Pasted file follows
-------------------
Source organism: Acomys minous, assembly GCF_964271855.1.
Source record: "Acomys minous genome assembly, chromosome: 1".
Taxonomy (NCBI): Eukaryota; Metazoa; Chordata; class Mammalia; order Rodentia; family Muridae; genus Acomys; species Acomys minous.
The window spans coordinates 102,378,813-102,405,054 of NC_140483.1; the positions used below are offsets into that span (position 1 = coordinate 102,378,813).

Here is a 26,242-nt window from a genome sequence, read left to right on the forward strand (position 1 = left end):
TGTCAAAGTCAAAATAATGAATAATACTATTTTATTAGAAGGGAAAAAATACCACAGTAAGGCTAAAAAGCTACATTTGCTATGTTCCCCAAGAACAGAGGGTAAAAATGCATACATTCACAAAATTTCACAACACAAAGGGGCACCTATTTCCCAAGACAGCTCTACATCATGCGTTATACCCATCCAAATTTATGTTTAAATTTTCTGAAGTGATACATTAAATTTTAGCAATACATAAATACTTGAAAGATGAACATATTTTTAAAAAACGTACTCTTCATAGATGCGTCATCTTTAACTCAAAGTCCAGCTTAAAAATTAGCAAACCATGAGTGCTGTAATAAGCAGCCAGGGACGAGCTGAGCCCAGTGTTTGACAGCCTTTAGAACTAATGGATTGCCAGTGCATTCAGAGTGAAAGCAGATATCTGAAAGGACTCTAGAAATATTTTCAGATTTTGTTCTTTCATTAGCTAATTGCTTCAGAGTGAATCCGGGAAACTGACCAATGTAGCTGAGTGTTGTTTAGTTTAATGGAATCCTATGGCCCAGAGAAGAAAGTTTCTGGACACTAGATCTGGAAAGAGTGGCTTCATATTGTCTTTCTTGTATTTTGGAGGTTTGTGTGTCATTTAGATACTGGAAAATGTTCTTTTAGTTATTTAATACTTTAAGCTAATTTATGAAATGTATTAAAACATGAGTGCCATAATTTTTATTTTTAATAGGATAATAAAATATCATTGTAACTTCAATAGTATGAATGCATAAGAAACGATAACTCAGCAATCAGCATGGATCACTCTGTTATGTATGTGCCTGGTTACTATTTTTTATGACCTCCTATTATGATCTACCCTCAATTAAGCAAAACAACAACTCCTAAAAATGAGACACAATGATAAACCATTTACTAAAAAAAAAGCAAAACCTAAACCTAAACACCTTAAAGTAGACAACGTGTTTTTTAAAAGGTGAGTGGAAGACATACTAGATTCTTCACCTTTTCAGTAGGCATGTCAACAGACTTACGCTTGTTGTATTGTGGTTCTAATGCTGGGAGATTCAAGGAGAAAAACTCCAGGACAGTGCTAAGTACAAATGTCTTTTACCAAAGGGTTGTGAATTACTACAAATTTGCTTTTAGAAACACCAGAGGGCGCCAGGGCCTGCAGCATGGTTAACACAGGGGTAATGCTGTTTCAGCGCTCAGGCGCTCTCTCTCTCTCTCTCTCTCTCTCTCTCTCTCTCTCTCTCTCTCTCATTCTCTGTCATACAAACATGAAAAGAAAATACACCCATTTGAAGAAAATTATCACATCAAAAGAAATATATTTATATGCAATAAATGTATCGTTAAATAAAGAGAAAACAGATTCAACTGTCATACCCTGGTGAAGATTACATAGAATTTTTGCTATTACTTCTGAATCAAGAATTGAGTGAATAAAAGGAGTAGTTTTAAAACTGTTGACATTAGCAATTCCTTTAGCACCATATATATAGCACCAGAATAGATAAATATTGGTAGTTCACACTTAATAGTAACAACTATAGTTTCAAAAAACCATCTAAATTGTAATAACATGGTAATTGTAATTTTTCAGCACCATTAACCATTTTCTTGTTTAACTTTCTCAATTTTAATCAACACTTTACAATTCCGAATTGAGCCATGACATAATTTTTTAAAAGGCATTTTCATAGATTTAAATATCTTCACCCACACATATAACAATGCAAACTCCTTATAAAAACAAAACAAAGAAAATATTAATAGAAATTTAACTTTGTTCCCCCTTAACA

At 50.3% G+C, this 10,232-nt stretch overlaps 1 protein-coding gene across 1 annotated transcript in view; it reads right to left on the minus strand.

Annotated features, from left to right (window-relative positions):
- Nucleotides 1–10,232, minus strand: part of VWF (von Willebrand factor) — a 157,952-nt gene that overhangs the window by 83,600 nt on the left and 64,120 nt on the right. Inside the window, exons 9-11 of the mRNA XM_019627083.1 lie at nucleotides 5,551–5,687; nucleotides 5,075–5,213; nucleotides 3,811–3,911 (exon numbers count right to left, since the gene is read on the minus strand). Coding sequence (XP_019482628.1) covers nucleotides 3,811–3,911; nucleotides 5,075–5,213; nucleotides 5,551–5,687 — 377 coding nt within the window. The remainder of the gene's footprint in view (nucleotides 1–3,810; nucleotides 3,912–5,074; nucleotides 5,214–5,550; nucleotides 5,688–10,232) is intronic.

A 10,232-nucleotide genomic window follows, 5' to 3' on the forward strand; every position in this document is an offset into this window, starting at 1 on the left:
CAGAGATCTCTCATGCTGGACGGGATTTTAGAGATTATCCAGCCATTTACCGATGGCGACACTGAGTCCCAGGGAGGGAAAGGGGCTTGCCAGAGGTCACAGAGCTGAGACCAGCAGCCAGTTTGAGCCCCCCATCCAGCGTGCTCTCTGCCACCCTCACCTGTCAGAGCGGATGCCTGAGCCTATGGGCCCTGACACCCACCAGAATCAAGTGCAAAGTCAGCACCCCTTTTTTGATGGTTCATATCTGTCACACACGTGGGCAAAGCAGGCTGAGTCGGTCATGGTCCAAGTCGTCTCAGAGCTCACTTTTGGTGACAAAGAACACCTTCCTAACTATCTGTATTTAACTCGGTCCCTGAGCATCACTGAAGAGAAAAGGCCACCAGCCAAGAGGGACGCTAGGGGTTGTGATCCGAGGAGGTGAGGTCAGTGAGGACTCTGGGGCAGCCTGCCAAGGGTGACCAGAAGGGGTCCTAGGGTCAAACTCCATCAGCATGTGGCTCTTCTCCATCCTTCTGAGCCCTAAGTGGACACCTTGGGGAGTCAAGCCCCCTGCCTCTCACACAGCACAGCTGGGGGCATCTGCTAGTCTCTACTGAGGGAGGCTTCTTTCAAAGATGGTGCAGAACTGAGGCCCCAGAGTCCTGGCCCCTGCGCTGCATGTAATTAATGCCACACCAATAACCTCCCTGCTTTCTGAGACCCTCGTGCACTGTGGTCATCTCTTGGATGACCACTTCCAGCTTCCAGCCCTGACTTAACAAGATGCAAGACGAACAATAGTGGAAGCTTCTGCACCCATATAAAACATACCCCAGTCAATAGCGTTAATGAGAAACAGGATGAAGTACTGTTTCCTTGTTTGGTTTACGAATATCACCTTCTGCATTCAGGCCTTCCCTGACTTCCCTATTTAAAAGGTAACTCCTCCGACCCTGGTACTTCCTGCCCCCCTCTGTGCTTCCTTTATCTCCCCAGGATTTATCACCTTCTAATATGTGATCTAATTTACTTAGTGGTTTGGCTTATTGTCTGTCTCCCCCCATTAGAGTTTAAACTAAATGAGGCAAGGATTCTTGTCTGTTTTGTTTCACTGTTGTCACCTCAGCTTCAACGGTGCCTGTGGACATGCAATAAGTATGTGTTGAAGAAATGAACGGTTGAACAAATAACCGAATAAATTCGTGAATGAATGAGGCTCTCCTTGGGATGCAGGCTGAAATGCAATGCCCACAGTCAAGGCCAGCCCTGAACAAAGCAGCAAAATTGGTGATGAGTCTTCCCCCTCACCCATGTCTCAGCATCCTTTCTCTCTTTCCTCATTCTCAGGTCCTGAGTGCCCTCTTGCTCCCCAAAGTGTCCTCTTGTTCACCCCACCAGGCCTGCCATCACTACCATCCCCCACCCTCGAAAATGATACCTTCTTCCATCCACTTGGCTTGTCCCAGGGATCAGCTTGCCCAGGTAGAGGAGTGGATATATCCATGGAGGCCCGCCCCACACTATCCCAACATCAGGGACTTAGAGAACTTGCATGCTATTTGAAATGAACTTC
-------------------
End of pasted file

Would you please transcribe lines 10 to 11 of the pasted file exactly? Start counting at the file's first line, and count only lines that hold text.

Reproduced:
A 10,232-nucleotide genomic window follows, 5' to 3' on the forward strand; every position in this document is an offset into this window, starting at 1 on the left:
CAGAGATCTCTCATGCTGGACGGGATTTTAGAGATTATCCAGCCATTTACCGATGGCGACACTGAGTCCCAGGGAGGGAAAGGGGCTTGCCAGAGGTCACAGAGCTGAGACCAGCAGCCAGTTTGAGCCCCCCATCCAGCGTGCTCTCTGCCACCCTCACCTGTCAGAGCGGATGCCTGAGCCTATGGGCCCTGACACCCACCAGAATCAAGTGCAAAGTCAGCACCCCTTTTTTGATGGTTCATATCTGTCACACACGTGGGCAAAGCAGGCTGAGTCGGTCATGGTCCAAGTCGTCTCAGAGCTCACTTTTGGTGACAAAGAACACCTTCCTAACTATCTGTATTTAACTCGGTCCCTGAGCATCACTGAAGAGAAAAGGCCACCAGCCAAGAGGGACGCTAGGGGTTGTGATCCGAGGAGGTGAGGTCAGTGAGGACTCTGGGGCAGCCTGCCAAGGGTGACCAGAAGGGGTCCTAGGGTCAAACTCCATCAGCATGTGGCTCTTCTCCATCCTTCTGAGCCCTAAGTGGACACCTTGGGGAGTCAAGCCCCCTGCCTCTCACACAGCACAGCTGGGGGCATCTGCTAGTCTCTACTGAGGGAGGCTTCTTTCAAAGATGGTGCAGAACTGAGGCCCCAGAGTCCTGGCCCCTGCGCTGCATGTAATTAATGCCACACCAATAACCTCCCTGCTTTCTGAGACCCTCGTGCACTGTGGTCATCTCTTGGATGACCACTTCCAGCTTCCAGCCCTGACTTAACAAGATGCAAGACGAACAATAGTGGAAGCTTCTGCACCCATATAAAACATACCCCAGTCAATAGCGTTAATGAGAAACAGGATGAAGTACTGTTTCCTTGTTTGGTTTACGAATATCACCTTCTGCATTCAGGCCTTCCCTGACTTCCCTATTTAAAAGGTAACTCCTCCGACCCTGGTACTTCCTGCCCCCCTCTGTGCTTCCTTTATCTCCCCAGGATTTATCACCTTCTAATATGTGATCTAATTTACTTAGTGGTTTGGCTTATTGTCTGTCTCCCCCCATTAGAGTTTAAACTAAATGAGGCAAGGATTCTTGTCTGTTTTGTTTCACTGTTGTCACCTCAGCTTCAACGGTGCCTGTGGACATGCAATAAGTATGTGTTGAAGAAATGAACGGTTGAACAAATAACCGAATAAATTCGTGAATGAATGAGGCTCTCCTTGGGATGCAGGCTGAAATGCAATGCCCACAGTCAAGGCCAGCCCTGAACAAAGCAGCAAAATTGGTGATGAGTCTTCCCCCTCACCCATGTCTCAGCATCCTTTCTCTCTTTCCTCATTCTCAGGTCCTGAGTGCCCTCTTGCTCCCCAAAGTGTCCTCTTGTTCACCCCACCAGGCCTGCCATCACTACCATCCCCCACCCTCGAAAATGATACCTTCTTCCATCCACTTGGCTTGTCCCAGGGATCAGCTTGCCCAGGTAGAGGAGTGGATATATCCATGGAGGCCCGCCCCACACTATCCCAACATCAGGGACTTAGAGAACTTGCATGCTATTTGAAATGAACTTC